Beautiful German of the week.
Because somebody has to admire them.
Germans Oppose Russian Economic Sanctions - Poll.
Uh, what else can you expect from a country where more than one-third of it’s gas and crude-oil imports come from Russia?
Mrs Merkel is Europe’s most powerful leader, yet her country has so far been the main obstacle to a firm, unified Western response.
The European Union’s daring suspension of talks with Russia on something or other after Russia’s military incursion into Ukraine’s Crimean Peninsula has shocked Russian president Vlad Putin so thoroughly that he has just been sighted wandering around in a shirtless daze on his shirtless horse somewhere near what is still the Ukrainian border but probably won’t be for very much longer.
Thank goodness he has not yet found out that the EU is also threatening even “tougher sanctions” unless Moscow swiftly defuses the crisis and Putin puts his shirt back on.
Meanwhile, Angela Merkel is still doing her damndest to put on the sanction brakes but has now announced that she is at least prepared to cast dirty looks at Putin, if he and his horse can be located. And if all else fails, of course.
Die Staats- und Regierungschefs der EU haben sich auf kleine Sanktionen gegen Russland verständigt.
The German export surplus is still threatening the rest of Europe, the European Commission says.
Berlin disagrees, of course, pointing out that it imports tons of stuff, too.
Germany imports 24 percent of Russia’s natural gas exports, for instance, more than any other European country. It also has an 8.7 percent share of Russia’s foreign trade. Germany is also Russia’s biggest oil market, taking almost 700,000 barrels a day back in 2012. No dependency here. So quit the moaning already, Brussels, and let us get back to work.
“Der Handlungsbedarf ist erheblich angesichts der Größe der deutschen Wirtschaft.”
Probably taking tea at the “dyed-in-the-wool democrat’s” dacha.
When it comes to Russia’s unsolicited visit to Ukraine, German officials go out of their way to say that gas, money or jobs play absolutely no role in Berlin’s predictably soft-spoken, low-keyed, muffled, namby-pamby, wussy, pantywaisted and yellow bellied response to said unfortunate visit.
So now we all know of course that gas, money and jobs are probably playing the biggest role in Berlin’s said sad response to said event.
“Imposing sanctions on Russia because of Ukraine would put German jobs in danger.”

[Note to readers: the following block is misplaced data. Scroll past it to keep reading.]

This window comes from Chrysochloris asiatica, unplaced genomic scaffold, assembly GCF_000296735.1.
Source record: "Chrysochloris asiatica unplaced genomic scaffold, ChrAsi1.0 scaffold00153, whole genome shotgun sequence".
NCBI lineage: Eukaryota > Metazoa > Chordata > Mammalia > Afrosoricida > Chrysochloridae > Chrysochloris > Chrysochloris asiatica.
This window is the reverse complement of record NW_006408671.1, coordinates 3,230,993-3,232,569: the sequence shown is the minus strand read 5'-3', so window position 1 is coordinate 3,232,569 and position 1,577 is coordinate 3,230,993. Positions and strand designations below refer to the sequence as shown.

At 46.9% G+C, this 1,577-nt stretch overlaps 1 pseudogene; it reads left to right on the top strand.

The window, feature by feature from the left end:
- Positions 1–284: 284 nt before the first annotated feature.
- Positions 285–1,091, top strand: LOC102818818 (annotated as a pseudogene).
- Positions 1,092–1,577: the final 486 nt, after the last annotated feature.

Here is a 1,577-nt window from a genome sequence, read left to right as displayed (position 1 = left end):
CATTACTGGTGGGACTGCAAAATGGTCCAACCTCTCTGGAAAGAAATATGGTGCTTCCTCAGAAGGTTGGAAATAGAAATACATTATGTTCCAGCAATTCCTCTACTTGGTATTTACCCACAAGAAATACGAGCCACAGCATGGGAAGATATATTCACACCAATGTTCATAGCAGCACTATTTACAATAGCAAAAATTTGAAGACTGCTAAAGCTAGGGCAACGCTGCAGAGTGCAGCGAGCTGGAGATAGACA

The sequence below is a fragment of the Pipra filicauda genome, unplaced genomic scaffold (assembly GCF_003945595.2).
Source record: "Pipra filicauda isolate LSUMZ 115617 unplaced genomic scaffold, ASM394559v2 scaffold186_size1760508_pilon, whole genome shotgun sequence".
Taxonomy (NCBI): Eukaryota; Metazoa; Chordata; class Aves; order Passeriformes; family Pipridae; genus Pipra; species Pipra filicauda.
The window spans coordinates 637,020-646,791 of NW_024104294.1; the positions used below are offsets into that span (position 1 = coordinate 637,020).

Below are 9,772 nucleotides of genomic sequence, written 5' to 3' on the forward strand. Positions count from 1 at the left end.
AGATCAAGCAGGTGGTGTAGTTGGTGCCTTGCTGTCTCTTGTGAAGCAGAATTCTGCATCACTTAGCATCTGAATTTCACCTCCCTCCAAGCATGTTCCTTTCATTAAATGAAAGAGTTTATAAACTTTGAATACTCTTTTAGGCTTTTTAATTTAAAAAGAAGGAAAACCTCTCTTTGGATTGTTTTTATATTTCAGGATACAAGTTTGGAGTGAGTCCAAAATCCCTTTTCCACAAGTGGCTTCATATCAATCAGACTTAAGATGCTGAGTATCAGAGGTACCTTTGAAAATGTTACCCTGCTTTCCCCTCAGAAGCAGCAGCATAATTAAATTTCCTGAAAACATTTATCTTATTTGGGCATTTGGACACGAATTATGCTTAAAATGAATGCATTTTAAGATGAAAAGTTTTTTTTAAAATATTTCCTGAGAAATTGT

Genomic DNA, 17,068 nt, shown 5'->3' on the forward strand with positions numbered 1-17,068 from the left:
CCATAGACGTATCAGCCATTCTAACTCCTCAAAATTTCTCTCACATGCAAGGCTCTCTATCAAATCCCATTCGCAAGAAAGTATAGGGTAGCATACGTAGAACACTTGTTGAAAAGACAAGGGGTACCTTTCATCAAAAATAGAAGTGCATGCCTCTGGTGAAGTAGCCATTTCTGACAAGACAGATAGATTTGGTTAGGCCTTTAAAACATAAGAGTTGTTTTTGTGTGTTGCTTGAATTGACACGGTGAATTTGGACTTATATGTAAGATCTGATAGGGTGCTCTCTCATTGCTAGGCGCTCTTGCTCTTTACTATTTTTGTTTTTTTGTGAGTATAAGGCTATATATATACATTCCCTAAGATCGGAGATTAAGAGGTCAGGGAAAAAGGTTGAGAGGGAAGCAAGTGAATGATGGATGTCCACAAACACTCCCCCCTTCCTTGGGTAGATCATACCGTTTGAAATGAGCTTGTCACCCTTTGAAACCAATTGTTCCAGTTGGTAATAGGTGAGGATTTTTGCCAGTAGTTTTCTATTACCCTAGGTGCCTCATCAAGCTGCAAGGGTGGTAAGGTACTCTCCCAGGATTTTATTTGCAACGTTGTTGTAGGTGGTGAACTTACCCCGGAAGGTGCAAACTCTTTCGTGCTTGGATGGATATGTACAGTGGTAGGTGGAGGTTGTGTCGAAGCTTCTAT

Or by the ghost of Fukushima, I should say.
Danger! Danger! More “experts” issuing expert warnings here again: Nearly three years have passed since the Fukushima disaster in Japan and Germany is still not adequately prepared for a nuclear incident, the Süddeutsche Zeitung reports.
I can only assume that they mean being not adequately prepared for a nuclear incident caused by a magnitude 9.0 undersea megathrust earthquake hitting somewhere off the coast of Bremerhaven in a region of the world that doesn’t “do” earthquakes and causing a massive tsunami that could wipe out one of Germany’s coastal power plants, or maybe even one in Bavaria, provided, of course, that said tsunami could still find a German nuclear power plant that was still in operation, which is very doubtful indeed, but still.
Nope. You can never be prepared enough when it comes to preparing for one of those worst conceivable and most completely unpredictable natural disasters like-in-recorded-history-type-disasters that has already happened somewhere else, I guess.
Deutschland ist nicht ausreichend auf einen nuklearen Störfall vorbereitet.
Right? In Germany it does. Or it’s supposed to, at least. But it doesn’t work here either, of course.
Take old Nazi films apparently easily available on YouTube, for instance. “Experts” are now shocked to find that it is possible to view them on the Internet, even though such films were placed “on the index” in Germany long ago. Reminds us of the Mein Kampf-Krampf (convulsion), doesn’t it?
Let’s face it, if we really want to forbid something it ought to be stupidity. Before that works, forbidding films is a questionable undertaking at best. I think the Libertarians sum that up nicely: “If there is no good reason to forbid something (a good reason being that it violates the rights of others), it should be allowed.”
Or do these films, as sad and stupid as they are, violate your rights?
Müssen Filme überhaupt verboten werden?
In Germany? Today? No way.
Hard to say.
Uh. German anti-Facebook technophobia is one thing, but like what on earth were they thinking (or drinking?) over there at the Süddeutsche Zeitung when they put out this one?
“If anyone has any doubts about the anti-Semitic dimension of the cartoon, we can point to Mark Zuckerberg’s very prominent nose, which is not the case in real life.”